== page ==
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Comfort In a Picture

By Don Loftis | 02.24.16

Helen Kubler-Ross pioneered the field of “death and dying.”  Her writings have not only helped us process our own grief, but she has been helpful in presenting ways that we can comfort others.

She told of a young boy facing terminal cancer who refused to talk with anyone.  All he would do was draw pictures.  One of his drawings had a small cottage off to the side of the paper.  It was surrounded by the sun, beautiful trees, and a family of four.  However, in the middle of the paper was a small child with a large army tank almost ready to run over him.  Obviously the boy was expressing his fear of death.


Kubler-Ross asked her class to draw a picture that would communicate comfort to the boy.  One student copied the scene but put a large red stop sign in the little boy’s hand. However, when the cancer patient looked at it, he simply ignored the message.  A girl in the class recreated the picture but added another figure standing beside the little boy and holding his hand.  One look at the picture and the boy broke his silence and began talking about not having to be alone.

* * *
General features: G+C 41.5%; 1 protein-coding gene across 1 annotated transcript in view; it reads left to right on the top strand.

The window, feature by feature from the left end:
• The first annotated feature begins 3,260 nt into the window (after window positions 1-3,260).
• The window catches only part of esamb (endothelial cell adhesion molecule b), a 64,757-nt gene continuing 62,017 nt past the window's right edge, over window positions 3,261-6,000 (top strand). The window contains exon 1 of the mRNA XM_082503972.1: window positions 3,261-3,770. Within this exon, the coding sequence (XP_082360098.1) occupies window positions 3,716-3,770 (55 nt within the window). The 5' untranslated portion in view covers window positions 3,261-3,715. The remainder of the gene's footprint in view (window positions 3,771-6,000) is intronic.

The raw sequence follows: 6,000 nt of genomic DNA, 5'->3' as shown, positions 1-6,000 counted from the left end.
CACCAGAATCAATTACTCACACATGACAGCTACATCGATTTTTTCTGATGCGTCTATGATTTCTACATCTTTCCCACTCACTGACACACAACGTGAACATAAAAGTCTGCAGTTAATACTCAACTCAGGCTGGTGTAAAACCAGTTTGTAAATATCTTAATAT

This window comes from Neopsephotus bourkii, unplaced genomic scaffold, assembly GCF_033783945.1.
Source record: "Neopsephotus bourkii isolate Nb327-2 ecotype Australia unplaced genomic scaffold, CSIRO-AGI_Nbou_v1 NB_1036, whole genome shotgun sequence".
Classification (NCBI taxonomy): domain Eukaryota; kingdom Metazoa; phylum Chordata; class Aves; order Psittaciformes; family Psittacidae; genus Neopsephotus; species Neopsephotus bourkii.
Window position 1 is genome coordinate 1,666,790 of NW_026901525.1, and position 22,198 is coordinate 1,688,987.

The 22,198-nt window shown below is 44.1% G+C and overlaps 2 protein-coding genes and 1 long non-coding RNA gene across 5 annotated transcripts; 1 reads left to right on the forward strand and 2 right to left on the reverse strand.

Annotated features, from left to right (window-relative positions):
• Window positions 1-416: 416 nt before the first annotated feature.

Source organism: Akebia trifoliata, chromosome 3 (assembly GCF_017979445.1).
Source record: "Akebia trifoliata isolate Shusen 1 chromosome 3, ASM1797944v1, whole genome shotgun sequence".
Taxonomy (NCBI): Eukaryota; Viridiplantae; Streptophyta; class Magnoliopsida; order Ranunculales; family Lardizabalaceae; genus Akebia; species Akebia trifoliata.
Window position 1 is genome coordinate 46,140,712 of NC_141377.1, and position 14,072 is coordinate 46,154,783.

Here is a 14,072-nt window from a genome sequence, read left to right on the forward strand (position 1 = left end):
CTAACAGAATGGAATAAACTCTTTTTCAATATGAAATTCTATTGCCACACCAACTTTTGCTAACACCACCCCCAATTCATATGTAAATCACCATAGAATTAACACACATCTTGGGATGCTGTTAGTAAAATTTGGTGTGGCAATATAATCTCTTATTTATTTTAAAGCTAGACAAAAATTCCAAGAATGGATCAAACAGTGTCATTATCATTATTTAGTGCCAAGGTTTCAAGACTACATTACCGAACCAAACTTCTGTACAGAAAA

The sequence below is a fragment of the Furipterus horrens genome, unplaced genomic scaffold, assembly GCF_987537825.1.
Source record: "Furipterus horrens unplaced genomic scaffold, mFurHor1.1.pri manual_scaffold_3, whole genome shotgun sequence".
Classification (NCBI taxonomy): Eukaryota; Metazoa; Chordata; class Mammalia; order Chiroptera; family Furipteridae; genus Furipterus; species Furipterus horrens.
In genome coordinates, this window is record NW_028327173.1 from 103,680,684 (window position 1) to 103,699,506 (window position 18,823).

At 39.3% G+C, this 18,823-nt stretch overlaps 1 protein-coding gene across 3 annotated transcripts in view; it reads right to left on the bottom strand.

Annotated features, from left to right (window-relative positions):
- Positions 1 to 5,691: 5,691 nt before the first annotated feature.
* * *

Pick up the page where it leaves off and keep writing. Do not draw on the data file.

God may not remove all of our problems or protect us from all of life’s hurts.  However, He will make sure that we never have to face them alone.  The author of Hebrews quotes God as saying, “I will never desert you, nor will I ever forsake you.”  Paul told the Romans, “For I am convinced that neither death, nor life, nor angels, nor principalities, nor things present, nor things to come, nor powers, nor height, nor depth, nor any other created thing, will be able to separate us from the love of God, which is in Christ Jesus our Lord.”



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